Why do 16GB laptops cost so much?

I often complain about my laptop being decrepit. It has so many gotchas that I can’t do anything serious without running into problems or fearing the worst when time is of the essence. Being poor, I keep an eye on the prices and they are usually out of range for me.

Today, I briefly looked at 16GB laptops and to my surprise they were all above $1300CAD (forgot if I added the tax mentally). Well, there are some sub-$1000 but guess what? I see many in the same generation as the laptop I am typing on right now! I could just go and buy myself 2x8GB SODIMMs. Yes, my laptop doesn’t have the silly soldered RAM. Yet, I am running on 4GB LOL.

When I finally get a replacement, it is going to be like magic to me since it will be so much better. But at what cost?

Used thinkpad + more ram + maybe an IPS screen swap? Doable for ~700 USD

Here in the UK, prices have been weirdly high for some years.

Until about 2013, I could replace a machine every 4 to 5 years and for the same price as the previous machine get a significant improvement (50% faster CPU, 2x more memory, 4x more disk). But that has stagnated. Now if I needed to replace my 2013 laptop I would have to pay roughly the same for roughly the same power. Moore’s Law seems to have collapsed.

I don’t know if this is a world-wide issue, or just the UK.

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I paid a bit less than 600 USD for a Dell i5 IceLake laptop with 8 GB (the key is to check their website often to catch it on discount). I bought another 8 GB for $30 more. Not a bad price for a very decent laptop.

I need to do this with mine.

Is it vital that your computer be a laptop? Desktops are typically more friendly to tight budgets. Perhaps you can keep your laptop for light duty mobile tasks and get a desktop with usable specs.

You mean DIY replacement?

Even before 2013, netbooks sold at unreasonable prices long past their prime. I guess their modern equivalent, Chromebooks, are still a thing, except the prices are even more outrageous.

@mbs
Do you have a link? Upgrading anything on the dell.ca site seems to be $150 and above. :roll_of_toilet_paper:

I have made that suggestion to others on this very forum. In actuality, they are only a little bit cheaper. Although I enjoy the hypothetical of being able to build my own desktop, take it apart to clean, repair or upgrade, I don’t think my next system will be one.

I don’t know if you recall my post about carrying my desktop around campus when I was at university. It was fun while it lasted. Interesting for the onlookers but heavy on the back. :crazy_face:

Oh, never upgrade anything on Dell’s site. I bought the RAM on B&H, I think, and installed it myself – it’s not difficult, and you can download a service manual from Dell’s website that explains how to do it.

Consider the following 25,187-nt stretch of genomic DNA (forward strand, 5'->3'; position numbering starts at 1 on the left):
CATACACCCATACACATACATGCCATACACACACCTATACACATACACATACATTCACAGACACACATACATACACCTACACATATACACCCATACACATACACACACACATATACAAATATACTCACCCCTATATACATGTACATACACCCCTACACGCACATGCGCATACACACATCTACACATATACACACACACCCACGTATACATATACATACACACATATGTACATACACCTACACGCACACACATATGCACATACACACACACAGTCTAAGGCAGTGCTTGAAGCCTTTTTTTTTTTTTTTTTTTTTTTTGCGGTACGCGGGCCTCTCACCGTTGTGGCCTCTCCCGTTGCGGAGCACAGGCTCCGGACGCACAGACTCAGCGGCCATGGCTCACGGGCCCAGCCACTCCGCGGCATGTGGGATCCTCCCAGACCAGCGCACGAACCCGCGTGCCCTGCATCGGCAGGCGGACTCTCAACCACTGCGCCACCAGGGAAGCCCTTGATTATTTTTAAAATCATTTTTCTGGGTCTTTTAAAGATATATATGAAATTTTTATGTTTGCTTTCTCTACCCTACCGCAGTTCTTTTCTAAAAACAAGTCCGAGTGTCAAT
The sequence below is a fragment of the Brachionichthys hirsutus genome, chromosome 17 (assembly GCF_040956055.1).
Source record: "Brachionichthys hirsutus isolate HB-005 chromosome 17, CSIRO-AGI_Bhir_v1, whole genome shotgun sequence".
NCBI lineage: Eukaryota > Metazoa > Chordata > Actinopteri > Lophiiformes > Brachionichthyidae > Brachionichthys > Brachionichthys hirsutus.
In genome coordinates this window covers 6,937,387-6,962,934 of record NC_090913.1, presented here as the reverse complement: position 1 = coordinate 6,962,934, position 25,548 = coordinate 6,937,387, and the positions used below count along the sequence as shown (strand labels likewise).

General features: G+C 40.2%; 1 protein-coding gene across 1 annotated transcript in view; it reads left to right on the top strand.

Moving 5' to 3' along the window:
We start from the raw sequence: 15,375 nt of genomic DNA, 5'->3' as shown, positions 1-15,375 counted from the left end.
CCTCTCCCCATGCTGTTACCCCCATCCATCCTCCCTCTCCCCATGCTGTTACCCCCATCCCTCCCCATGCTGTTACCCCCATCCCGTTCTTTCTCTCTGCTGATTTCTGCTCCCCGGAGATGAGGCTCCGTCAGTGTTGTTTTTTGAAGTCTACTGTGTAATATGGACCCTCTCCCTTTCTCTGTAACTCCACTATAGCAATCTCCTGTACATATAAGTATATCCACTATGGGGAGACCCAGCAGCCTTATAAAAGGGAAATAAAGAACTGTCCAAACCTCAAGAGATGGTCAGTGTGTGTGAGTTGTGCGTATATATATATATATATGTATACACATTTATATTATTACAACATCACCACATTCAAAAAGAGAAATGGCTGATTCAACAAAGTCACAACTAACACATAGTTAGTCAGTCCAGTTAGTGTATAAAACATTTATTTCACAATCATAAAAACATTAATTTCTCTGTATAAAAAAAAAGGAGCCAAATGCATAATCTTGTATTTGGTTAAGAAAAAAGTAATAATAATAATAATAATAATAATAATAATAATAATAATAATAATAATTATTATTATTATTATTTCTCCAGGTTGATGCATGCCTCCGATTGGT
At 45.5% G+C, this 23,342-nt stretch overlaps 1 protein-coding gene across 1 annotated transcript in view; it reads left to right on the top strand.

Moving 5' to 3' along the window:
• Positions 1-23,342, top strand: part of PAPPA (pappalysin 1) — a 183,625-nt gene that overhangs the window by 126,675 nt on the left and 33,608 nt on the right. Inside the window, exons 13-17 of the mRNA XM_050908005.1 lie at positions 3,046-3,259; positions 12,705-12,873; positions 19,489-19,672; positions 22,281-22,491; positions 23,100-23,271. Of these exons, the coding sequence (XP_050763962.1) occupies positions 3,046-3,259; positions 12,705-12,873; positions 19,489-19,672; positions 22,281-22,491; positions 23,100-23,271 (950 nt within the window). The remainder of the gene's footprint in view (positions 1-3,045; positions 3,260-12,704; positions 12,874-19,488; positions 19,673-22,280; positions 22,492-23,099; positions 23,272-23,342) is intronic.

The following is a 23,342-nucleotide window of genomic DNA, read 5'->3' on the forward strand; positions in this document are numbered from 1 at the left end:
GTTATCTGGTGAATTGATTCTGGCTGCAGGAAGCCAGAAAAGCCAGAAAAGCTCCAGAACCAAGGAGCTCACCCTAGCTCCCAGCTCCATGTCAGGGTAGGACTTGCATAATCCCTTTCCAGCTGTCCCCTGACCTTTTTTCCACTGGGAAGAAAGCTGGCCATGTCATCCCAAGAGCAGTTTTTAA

No way the RAM costs only $30. Maybe $120 (for two sticks). Don’t most of the newer laptops have soldered onboard components? Which model do you have?

Now that you mention it! :smiley:

Yes you can get IPS displays off eBay.

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Easy, get somethings that fits your budget and make sure you can stick more RAM into it.

16Gb laptops often have other more high end parts or simply aim at a more high end market. I for example don’t need a 1Tb SSD, 256Gb is fine, anything big goes on to the external drive.

…and have many more advantages. I mean, using darktable on a 13 or 14" screen simply sux. The right hand menu demands high precision touchpad handling.
BUT, you can add a big screen, mouse and keyboard and get best of both worlds. I have both, but I will probably not buy a desktop again. A 13 or 14" 2-in-1 with good power will do. + plus a 27" screen etc.

Yes, all more “high end” laptops are sold with >= 16 GB RAM, today. Cheaper models are quipped with 8 GB to have better sales arguments for the more expensive models.
So, it’ best not to look for the RAM but for the other components and upgrade the RAM later, as already suggested.

I got this, or something very similar:

It’s USD 34 now, but memory prices tend to fluctuate a bit.

The laptop I got is a Dell Inspiron 5000, which has a usable keyboard, decent build, and a very nice 1920x1080 screen. I bought it with 8 GB RAM and the smallest NVMe disk, and just added my own RAM and a second SSD. I use with a large second monitor, and also have my own mouse and keyboard.

Whatever laptop you decide to get, I suggest that you first download the user’s and service manuals. Verify that you can add your own RAM and disk, and that it supports standard components. Many of the cheaper laptops don’t support anything except what is already built in.

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I see a lot of stagnation in the laptop market as well, especially some technologies seem abandoned only for laptops but not for desktops and servers. E.g., 9.5 mm 2.5 in spinning hard disks ended at 2 TB about 10 years ago, while the technology used in 3.5 in drives (smr, etc.) may easily allow to increase this number. And high volume ssds are still factor 4 more expensive.

I am searching for a new laptop with acceptable compromises for more than 4 years now and do not find reasonable options, not even if the price does not matter.

Good idea; however, most laptops I have seen have soldered down components. Sifting through the specs and the manuals will take a very long time. :man_facepalming::woman_facepalming:

Not so simple because the 16GB laptops I have seen don’t have high end components. One would have to spend more as @Thomas_Do said.

They indeed stretch out the value propositions to catch every kind of customer in terms of wealth and WTP. E.g. I see odd GB values such as 6GB and 12GB next to 8GB. Sub-$2000 16GB laptops certainly won’t have 1TB SSDs, let alone 512GB. Sub-$1300 would have odd sizes 128-256GB.